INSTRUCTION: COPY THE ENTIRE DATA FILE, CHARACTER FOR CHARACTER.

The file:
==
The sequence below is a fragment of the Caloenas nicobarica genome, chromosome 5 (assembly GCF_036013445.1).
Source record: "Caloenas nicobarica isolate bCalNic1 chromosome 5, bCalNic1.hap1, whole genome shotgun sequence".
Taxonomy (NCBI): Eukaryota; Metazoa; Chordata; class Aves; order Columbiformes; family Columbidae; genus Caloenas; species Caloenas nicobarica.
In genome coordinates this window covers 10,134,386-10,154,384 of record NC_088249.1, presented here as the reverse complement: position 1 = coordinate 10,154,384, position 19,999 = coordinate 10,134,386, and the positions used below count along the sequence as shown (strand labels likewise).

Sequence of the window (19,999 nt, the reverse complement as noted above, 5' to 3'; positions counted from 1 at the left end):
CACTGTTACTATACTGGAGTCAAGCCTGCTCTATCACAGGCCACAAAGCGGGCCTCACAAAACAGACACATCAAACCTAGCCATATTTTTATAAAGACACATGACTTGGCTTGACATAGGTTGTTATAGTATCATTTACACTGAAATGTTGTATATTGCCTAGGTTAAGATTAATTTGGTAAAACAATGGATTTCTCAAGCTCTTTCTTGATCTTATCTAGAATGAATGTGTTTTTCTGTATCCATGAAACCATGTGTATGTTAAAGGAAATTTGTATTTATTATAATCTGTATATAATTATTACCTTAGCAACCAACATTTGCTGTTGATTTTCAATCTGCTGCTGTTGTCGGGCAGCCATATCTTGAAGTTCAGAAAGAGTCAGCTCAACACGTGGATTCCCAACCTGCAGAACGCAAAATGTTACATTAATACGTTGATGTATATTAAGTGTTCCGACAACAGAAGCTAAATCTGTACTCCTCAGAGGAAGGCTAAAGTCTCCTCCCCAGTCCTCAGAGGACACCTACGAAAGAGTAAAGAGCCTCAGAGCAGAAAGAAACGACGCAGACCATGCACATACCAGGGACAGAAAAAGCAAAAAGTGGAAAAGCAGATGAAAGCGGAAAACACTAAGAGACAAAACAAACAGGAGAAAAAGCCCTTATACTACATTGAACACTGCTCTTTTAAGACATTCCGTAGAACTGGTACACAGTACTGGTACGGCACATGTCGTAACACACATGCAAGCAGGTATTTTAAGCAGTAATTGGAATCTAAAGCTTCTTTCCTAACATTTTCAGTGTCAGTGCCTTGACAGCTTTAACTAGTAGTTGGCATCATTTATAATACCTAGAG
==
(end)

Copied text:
The sequence below is a fragment of the Caloenas nicobarica genome, chromosome 5 (assembly GCF_036013445.1).
Source record: "Caloenas nicobarica isolate bCalNic1 chromosome 5, bCalNic1.hap1, whole genome shotgun sequence".
Taxonomy (NCBI): Eukaryota; Metazoa; Chordata; class Aves; order Columbiformes; family Columbidae; genus Caloenas; species Caloenas nicobarica.
In genome coordinates this window covers 10,134,386-10,154,384 of record NC_088249.1, presented here as the reverse complement: position 1 = coordinate 10,154,384, position 19,999 = coordinate 10,134,386, and the positions used below count along the sequence as shown (strand labels likewise).

Sequence of the window (19,999 nt, the reverse complement as noted above, 5' to 3'; positions counted from 1 at the left end):
CACTGTTACTATACTGGAGTCAAGCCTGCTCTATCACAGGCCACAAAGCGGGCCTCACAAAACAGACACATCAAACCTAGCCATATTTTTATAAAGACACATGACTTGGCTTGACATAGGTTGTTATAGTATCATTTACACTGAAATGTTGTATATTGCCTAGGTTAAGATTAATTTGGTAAAACAATGGATTTCTCAAGCTCTTTCTTGATCTTATCTAGAATGAATGTGTTTTTCTGTATCCATGAAACCATGTGTATGTTAAAGGAAATTTGTATTTATTATAATCTGTATATAATTATTACCTTAGCAACCAACATTTGCTGTTGATTTTCAATCTGCTGCTGTTGTCGGGCAGCCATATCTTGAAGTTCAGAAAGAGTCAGCTCAACACGTGGATTCCCAACCTGCAGAACGCAAAATGTTACATTAATACGTTGATGTATATTAAGTGTTCCGACAACAGAAGCTAAATCTGTACTCCTCAGAGGAAGGCTAAAGTCTCCTCCCCAGTCCTCAGAGGACACCTACGAAAGAGTAAAGAGCCTCAGAGCAGAAAGAAACGACGCAGACCATGCACATACCAGGGACAGAAAAAGCAAAAAGTGGAAAAGCAGATGAAAGCGGAAAACACTAAGAGACAAAACAAACAGGAGAAAAAGCCCTTATACTACATTGAACACTGCTCTTTTAAGACATTCCGTAGAACTGGTACACAGTACTGGTACGGCACATGTCGTAACACACATGCAAGCAGGTATTTTAAGCAGTAATTGGAATCTAAAGCTTCTTTCCTAACATTTTCAGTGTCAGTGCCTTGACAGCTTTAACTAGTAGTTGGCATCATTTATAATACCTAGAG